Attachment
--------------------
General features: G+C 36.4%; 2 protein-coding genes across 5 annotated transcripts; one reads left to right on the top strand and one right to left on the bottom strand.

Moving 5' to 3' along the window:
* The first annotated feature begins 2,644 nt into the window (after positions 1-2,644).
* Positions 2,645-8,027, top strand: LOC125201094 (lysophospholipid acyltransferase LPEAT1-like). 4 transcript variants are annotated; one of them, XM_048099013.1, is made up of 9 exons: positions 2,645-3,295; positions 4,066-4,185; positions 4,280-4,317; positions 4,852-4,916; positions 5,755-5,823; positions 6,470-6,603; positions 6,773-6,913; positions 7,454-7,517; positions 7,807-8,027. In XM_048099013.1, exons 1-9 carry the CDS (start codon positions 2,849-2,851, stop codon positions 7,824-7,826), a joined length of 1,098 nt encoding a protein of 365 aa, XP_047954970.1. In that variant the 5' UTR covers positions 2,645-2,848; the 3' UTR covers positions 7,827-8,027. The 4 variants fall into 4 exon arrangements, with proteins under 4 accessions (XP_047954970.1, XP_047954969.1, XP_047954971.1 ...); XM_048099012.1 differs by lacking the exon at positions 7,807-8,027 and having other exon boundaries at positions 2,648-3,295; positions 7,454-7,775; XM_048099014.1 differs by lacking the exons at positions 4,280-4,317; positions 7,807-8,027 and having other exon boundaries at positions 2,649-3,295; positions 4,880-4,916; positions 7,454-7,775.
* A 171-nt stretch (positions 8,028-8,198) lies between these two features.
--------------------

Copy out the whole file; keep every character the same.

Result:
General features: G+C 36.4%; 2 protein-coding genes across 5 annotated transcripts; one reads left to right on the top strand and one right to left on the bottom strand.

Moving 5' to 3' along the window:
* The first annotated feature begins 2,644 nt into the window (after positions 1-2,644).
* Positions 2,645-8,027, top strand: LOC125201094 (lysophospholipid acyltransferase LPEAT1-like). 4 transcript variants are annotated; one of them, XM_048099013.1, is made up of 9 exons: positions 2,645-3,295; positions 4,066-4,185; positions 4,280-4,317; positions 4,852-4,916; positions 5,755-5,823; positions 6,470-6,603; positions 6,773-6,913; positions 7,454-7,517; positions 7,807-8,027. In XM_048099013.1, exons 1-9 carry the CDS (start codon positions 2,849-2,851, stop codon positions 7,824-7,826), a joined length of 1,098 nt encoding a protein of 365 aa, XP_047954970.1. In that variant the 5' UTR covers positions 2,645-2,848; the 3' UTR covers positions 7,827-8,027. The 4 variants fall into 4 exon arrangements, with proteins under 4 accessions (XP_047954970.1, XP_047954969.1, XP_047954971.1 ...); XM_048099012.1 differs by lacking the exon at positions 7,807-8,027 and having other exon boundaries at positions 2,648-3,295; positions 7,454-7,775; XM_048099014.1 differs by lacking the exons at positions 4,280-4,317; positions 7,807-8,027 and having other exon boundaries at positions 2,649-3,295; positions 4,880-4,916; positions 7,454-7,775.
* A 171-nt stretch (positions 8,028-8,198) lies between these two features.